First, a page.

This is an important question to ask as it affects the decisions we make. This question was addressed in an article titled, “Wouldn’t It Be Nice? Predicting Future Feelings” by George Loewenstein and David Schkade in the book, Well-Being: The Foundations of Hedonic Psychology edited by Daniel Kahneman, Ed Diener, and Norbert Schwarz.
The chapter begins by stating three principles:
1. People often hold incorrect intuitive theories about the determinants of happiness, which in turn lead to errors when predictions are based on them.
2. Different considerations might be salient when predicting future feelings than those that actually influence experienced feelings.
3. When in a “cold” state people often have difficulty imagining how they would fel or what they might do if they were in a “hot” state—for example, angry, hungry, in pain, or sexually excited. It may also be the case that, when in a hot state, people frequently have difficulty imagining that they will inevitably cool off eventually. Such “hot/cold” empathy gaps can lead to errors in predicting both feelings and behavior.
The authors also offer ideas as to why we typically fail to learn from experience. “Learning from experience does not seem to offer a broad cure for prediction errors because intuitive theories are often resistant to change, memories of experiences are often themselves biased or incomplete, and experiences rarely repeat themselves often enough to make diagnostic patterns noticeable.”
Take the lottery, for example. Many think that all their problems will be over if only they win the lottery. Here are the results from winners of lotteries varying between $50k and $100k. The average rating of their happiness was 4.0 on a 5.0 scale. A control group of comparable individuals rated their average happiness as 3.82, suggesting that the lottery boozed their happiness by about 0.18. Consider also the rated happiness of people who had experienced a disability from an accident, which was 2.96. This result is typical. We tend to overestimate the happiness that good things bring, and overestimate the sadness that bad things bring. We tend to adapt to our conditions be they good or bad.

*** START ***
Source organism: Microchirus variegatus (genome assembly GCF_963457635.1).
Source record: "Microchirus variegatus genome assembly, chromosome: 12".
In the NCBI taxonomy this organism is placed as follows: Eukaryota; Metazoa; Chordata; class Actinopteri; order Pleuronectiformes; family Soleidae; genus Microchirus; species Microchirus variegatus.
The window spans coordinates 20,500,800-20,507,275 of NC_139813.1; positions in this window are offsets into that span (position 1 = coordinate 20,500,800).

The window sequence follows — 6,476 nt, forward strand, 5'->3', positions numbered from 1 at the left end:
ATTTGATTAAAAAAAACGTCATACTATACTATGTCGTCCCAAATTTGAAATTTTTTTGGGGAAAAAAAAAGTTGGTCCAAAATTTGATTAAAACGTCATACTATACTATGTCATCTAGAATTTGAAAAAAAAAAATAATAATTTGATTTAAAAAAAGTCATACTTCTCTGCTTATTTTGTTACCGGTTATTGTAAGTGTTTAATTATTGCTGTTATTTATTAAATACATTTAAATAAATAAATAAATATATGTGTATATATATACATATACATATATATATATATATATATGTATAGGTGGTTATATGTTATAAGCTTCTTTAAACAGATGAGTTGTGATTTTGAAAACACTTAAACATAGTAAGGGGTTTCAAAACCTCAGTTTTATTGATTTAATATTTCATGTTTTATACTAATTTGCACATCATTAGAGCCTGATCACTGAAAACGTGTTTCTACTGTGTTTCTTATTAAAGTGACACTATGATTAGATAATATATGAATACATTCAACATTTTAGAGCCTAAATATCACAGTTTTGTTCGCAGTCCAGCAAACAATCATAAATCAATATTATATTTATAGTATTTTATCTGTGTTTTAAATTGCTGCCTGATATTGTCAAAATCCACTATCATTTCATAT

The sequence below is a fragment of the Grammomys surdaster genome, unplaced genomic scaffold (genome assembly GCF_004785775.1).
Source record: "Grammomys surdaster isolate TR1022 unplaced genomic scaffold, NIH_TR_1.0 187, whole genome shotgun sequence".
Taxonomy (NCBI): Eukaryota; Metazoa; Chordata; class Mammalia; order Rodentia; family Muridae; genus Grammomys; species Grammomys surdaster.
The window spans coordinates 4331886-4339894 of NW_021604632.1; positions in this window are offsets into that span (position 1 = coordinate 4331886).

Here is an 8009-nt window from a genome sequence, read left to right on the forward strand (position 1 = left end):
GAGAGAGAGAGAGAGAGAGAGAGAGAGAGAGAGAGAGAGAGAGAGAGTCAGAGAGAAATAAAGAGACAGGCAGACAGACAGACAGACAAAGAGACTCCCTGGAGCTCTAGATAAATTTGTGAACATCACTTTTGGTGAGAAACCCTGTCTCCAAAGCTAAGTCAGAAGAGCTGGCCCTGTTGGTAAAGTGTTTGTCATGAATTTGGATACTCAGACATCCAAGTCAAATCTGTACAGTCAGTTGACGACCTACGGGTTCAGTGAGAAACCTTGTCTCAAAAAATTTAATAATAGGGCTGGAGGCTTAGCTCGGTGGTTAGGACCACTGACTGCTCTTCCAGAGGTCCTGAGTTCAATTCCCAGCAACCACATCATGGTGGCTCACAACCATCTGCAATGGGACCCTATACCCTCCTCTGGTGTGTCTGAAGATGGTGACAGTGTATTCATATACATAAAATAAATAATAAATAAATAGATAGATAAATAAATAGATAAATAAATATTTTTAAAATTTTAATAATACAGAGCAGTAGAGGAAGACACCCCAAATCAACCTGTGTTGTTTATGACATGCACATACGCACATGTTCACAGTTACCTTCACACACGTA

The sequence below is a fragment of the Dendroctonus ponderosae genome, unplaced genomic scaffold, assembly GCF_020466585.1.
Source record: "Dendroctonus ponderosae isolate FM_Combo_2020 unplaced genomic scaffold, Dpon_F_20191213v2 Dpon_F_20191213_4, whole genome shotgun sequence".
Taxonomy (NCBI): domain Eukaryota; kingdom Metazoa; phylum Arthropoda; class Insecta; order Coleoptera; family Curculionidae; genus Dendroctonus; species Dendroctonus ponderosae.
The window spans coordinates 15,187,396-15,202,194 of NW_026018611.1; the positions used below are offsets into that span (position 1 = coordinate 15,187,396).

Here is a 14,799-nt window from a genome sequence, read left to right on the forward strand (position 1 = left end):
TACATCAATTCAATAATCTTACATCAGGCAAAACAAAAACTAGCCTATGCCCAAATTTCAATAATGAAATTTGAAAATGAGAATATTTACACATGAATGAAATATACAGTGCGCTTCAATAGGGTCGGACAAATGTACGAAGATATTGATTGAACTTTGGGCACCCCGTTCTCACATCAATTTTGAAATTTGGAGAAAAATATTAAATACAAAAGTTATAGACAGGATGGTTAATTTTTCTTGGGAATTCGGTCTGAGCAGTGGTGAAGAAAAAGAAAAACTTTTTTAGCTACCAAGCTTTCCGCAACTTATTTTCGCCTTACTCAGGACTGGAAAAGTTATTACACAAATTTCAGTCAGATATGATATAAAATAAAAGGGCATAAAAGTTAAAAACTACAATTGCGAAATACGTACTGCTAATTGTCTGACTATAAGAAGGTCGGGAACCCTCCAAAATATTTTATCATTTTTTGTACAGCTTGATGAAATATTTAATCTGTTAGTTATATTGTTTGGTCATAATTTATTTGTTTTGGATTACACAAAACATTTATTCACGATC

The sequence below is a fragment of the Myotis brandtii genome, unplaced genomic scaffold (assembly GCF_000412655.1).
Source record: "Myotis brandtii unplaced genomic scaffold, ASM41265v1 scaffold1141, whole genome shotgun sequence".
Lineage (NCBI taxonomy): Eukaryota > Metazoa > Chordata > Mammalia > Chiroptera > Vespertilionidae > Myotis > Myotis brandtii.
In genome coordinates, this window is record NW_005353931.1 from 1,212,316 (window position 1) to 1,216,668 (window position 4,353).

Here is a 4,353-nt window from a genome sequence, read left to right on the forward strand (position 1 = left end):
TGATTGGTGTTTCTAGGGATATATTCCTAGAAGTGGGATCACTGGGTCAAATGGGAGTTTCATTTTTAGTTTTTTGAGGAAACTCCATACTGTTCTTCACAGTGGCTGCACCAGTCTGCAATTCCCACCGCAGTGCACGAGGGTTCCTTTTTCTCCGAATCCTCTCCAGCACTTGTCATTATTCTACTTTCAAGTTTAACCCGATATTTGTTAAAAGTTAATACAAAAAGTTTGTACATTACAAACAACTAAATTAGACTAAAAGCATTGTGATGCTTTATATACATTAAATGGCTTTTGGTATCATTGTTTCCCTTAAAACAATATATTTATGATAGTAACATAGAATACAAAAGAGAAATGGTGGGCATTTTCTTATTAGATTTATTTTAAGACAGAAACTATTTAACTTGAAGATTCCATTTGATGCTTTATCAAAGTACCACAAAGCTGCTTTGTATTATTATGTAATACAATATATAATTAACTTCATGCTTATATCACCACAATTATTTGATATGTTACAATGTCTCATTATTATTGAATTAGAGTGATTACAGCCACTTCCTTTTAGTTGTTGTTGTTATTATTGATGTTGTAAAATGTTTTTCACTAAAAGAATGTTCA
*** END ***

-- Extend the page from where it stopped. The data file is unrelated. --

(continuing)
We also tend to over predict how fearful we shall be in potentially threatening situations. For example, military trains undergoing parachute training over predicted they level of fear they experience on the first and most difficult jump.
Forty-four dental patients were interviewed both before and after dental a dental appointment. On average, patients over predicted the degree of pain they would experience. The mean expected level of pain was 16.5 and the reported actual level of experienced pain was 9.0. The correlation between expected and experienced pain was 0.16, which is quite small.
We can also under predict pain. A majority if expectant mothers stated a desire and intention not to use anesthesia during childbirth, but reversed their prior decision when they went into labor. This reversal of preference occurred among not only women giving birth for the first time, but also for those who had previously experienced the pain of childbirth.
There are also differences between healthy and sick people’s attitudes toward “heroic measures” to extend the lives of the terminally ill. Many healthy Americans, this healthy American included, state that we don’t want to die in a nursing home or hospital or, worse yet, an intensive-care unit, but 90 percent of dying patients, most of whom die in acute-care hospital, view the care they receive favorably.
In another study, different groups of respondents were asked whether they would accept a grueling course of chemotherapy if it would extend their lives by three months. No radiotherapists said they would accept the chemotherapy, only 6 percent of the oncologists, and 10 percent of healthy people, but 42 percent of current cancer patients said that they would. Another study found that 58 percent of patients with serious illnesses said that when death was near they would want treatment, even if it prolonged life by just a week.
The experienced quality of life of sick persons also appears to be underestimated. In a study of 126 elderly outpatients with five common chronic diseases (arthritis, ischemic heart disease, chronic pulmonary disease, diabetes mellitus, and cancer) found that these patients generally rated their quality of life to be slightly worse than, “good, no major complaints.:
We are especially prone to mis-predict our behavior under temptation or duress. See the health memory blog post “Good vs. Evil.” We tend to overestimate the strength of our own willpower and to underestimate the influence of being in a hot state. Included here are matters of sexual desire, drug craving, curiosity, the urge to spend, and hunger.
It would be good to conclude by presenting the results of the mean rang of different items with respect to producing happiness.
The importance of family life is most important, followed by friends, a satisfying job, and a high income. It is noteworthy that income comes in last. Obviously a certain amount of income is required for a satisfactory family life, but once a particular level of income has been reached, we do not become much happier. $75k is the figure commonly cited and that will likely increase over time and be a function of circumstances. However, beyond providing security and the basic comforts of life, it does not add much happiness. I would argue that the pursuit of wealth is primarily a matter of ego and prestige, rather than living a satisfying life, per se.
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